Now that they're both at college, and adults, they date one on one, but they still enjoy group dates the best, especially when you're just getting to know someone.

 

For us, that rule has worked well, and it's the one we'll be sticking with for my youngest (who's now 11 and still thinks girls are :ack2:).

 

This. I see a lot of people rushing to get their kids dating. I don't get the point. There are way more important things to work on in terms of personal development.

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My dd can't date until she's married and can't marry until she's 90, and since our family has a life expectancy of 73-83 years, i'm covered! If she breaks the rules, i'll send ds out after the boy or girl.

 

Ds will be too busy protecting dd to ever worry about his own dating.

 

Sounds like a plan!

 

This. I see a lot of people rushing to get their kids dating. I don't get the point. There are way more important things to work on in terms of personal development.

 

I've never met a single person who pushed their kids to date. I can't even imagine that conversation IRL! I've only ever seen the kids bring up the topic.

 

Did NOBODY here actually enjoy their teen years? It seems like everyone hated high school and is damaged from early dating? Did nobody actually ENJOY these dates they went on without getting into unwholesome, psyche-damaging activity? Really?

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I enjoyed my teen years including *most* of the dates I went on, lol! I don't regret my first love at 14/early 15, such sweet memories! And I'm very thankful for my high school sweetheart whom I married. <3 It's not ałways trauma and drama. ;)

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In our home (and as a general guideline from our church) 16 is the age for group dates and 18 for solo dating. Mainly because you can do a whole lot of stupid at 14, all the while thinking how oh so mature and worldly you are. Because you know...14 year olds know EVERYTHING (and if you've parented one or two, you know what I mean). They're so naive, they don't even know how naive they are. So to throw stupidity, inexperience and raging hormones together with someone of the opposite sex, and then leave them alone and unsupervised...pretty much equals disaster in my book.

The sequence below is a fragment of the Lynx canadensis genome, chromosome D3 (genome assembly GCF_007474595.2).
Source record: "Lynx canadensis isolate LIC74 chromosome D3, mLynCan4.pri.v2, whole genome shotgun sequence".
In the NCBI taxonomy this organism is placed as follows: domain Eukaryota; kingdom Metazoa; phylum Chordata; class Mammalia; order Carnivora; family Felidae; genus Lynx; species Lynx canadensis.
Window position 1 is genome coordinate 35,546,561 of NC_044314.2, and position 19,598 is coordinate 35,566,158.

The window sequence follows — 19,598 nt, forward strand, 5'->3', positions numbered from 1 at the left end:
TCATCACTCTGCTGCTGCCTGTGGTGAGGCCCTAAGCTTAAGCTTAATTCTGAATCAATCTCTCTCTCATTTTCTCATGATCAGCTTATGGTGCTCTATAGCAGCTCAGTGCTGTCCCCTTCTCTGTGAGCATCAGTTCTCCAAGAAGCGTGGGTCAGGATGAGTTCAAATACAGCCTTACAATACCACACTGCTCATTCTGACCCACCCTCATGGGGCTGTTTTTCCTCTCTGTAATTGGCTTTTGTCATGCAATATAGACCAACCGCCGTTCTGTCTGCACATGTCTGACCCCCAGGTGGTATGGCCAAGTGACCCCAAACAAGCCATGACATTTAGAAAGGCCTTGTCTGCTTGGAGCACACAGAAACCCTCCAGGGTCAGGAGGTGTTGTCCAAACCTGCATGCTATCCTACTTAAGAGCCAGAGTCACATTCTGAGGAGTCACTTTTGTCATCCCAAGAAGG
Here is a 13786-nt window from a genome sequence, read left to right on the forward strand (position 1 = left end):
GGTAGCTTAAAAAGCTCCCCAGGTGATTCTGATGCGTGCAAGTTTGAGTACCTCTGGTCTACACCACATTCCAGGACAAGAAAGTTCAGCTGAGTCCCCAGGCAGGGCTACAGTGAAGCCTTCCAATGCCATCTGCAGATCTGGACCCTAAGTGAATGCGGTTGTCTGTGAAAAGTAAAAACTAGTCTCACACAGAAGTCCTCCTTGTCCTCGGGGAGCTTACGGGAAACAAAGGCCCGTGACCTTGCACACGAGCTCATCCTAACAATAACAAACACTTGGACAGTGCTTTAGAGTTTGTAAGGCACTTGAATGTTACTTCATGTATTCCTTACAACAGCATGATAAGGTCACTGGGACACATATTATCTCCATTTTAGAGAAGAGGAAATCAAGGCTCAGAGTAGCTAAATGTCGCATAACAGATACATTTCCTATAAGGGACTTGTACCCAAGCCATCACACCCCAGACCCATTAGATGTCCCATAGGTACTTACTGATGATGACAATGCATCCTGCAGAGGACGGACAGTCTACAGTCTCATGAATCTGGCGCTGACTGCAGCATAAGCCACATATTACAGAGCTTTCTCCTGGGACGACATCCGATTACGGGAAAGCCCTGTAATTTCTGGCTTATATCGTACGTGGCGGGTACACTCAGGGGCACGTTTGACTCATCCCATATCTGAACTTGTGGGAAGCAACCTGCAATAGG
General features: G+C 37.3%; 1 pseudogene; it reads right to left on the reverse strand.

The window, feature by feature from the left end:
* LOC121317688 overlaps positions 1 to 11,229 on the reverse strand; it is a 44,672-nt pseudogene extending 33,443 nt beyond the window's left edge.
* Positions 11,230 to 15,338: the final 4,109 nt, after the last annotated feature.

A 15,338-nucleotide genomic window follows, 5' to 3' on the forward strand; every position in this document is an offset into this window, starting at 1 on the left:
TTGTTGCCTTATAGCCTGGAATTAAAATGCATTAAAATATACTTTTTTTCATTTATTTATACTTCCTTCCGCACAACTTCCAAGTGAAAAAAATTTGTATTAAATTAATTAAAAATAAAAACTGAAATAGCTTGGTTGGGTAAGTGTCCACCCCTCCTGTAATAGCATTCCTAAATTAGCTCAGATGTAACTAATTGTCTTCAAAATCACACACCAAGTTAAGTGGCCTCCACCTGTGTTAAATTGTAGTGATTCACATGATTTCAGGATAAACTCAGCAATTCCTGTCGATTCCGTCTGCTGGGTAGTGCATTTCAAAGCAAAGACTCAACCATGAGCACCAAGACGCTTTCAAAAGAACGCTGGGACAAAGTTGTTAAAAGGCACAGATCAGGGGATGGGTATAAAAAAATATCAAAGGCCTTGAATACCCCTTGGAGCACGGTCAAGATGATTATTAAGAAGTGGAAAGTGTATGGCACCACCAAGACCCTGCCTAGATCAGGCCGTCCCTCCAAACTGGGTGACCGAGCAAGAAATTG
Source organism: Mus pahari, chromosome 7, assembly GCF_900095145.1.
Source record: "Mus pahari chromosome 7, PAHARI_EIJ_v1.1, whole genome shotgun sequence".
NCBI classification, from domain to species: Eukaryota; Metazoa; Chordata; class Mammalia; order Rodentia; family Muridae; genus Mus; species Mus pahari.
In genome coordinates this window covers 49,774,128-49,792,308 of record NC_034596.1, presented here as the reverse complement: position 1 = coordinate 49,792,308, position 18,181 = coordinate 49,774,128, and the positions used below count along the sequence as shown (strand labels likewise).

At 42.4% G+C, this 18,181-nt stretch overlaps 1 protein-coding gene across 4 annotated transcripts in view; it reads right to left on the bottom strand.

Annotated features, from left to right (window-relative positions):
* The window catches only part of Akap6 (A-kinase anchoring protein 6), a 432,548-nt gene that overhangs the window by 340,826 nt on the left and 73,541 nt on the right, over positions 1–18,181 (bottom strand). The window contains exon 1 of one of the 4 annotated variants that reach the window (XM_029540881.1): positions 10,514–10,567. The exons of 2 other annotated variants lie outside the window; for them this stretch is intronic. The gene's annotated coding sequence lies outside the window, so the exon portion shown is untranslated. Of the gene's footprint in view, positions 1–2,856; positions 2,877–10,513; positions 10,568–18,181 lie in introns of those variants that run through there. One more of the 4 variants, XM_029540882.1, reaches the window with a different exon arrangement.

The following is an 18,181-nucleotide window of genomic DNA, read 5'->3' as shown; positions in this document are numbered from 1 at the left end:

My oldest two went out on a lot of group dates during their last two years of high school and had a blast. At 16 they have a bit more maturity, less self-centeredness, and enough experience to know they don't know absolutely everything. Plus, they're starting to crawl out of that pit they fell into around 14.

 

Now that they're both at college, and adults, they date one on one, but they still enjoy group dates the best, especially when you're just getting to know someone.

 

For us, that rule has worked well, and it's the one we'll be sticking with for my youngest (who's now 11 and still thinks girls are :ack2:).

 

This is how we have done it too. It has worked well for us.

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This may be a bit off-topic but it has been bothering me recently so I kinda feel like I need to get it out.

 

We allowed my oldest dd to have a boyfriend at 16. They didn't really go on dates. He lived in the neighborhood and mostly just came over to watch movies. It was against my better judgment but for reasons that I won't go into here, my dh thought it was a good idea and I didn't fight him on it.

 

Recently a longtime friend told me about her dd, who is now 16 but was 15 at the time, who had a high school boyfriend who hit her several times. The girl was then r@ped when she went with a friend to an out-of-state family function.

 

My mind is made up. My younger kids will not be dating. I don't care whether it is fun or cool or whatever. To me, there is NOTHING about teenage dating that is so worth those kinds of risks. If my kids grow up and complain about being deprived of teenage dating, I will have no problem reminding them of the other possibilities that they were also "deprived" of: emotional/physical abuse, teen pregnancy, stds, r@pe, etc.

 

I had a steady boyfriend in high school. He was a nice guy, but I wasted massive amounts of time and emotional energy on him, and it ended very badly (no abuse or anything, just shredded emotions because we were both immature). I want my kids focused elsewhere during their teen years.

 

Tara

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But honestly if my 16 year old is not mature enough to date at 16, only 2 short year until legal adulthood, I am screwing up as a parent

 

But what about the people your child may be dating? Who is making sure that they are mature enough?

 

Tara

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I dated all through high school. I wish I hadn't wasted SO much energy on boys! I wasn't mature enough t make good decisions or to find balance with it all.

 

I hope I can help my girls navigate it all better than my mom did, which will include not allowing dating for a while.

 

We won't have a hard and fast rule though, I don't think. It will just depend on what happens in the next six years and what we feel is appropriate for each child. Although, maybe it's easier to have a hard and fast rule as teenagers really aren't meant to be reasoned with, ;)

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This may be a bit off-topic but it has been bothering me recently so I kinda feel like I need to get it out.

 

We allowed my oldest dd to have a boyfriend at 16. They didn't really go on dates. He lived in the neighborhood and mostly just came over to watch movies. It was against my better judgment but for reasons that I won't go into here, my dh thought it was a good idea and I didn't fight him on it.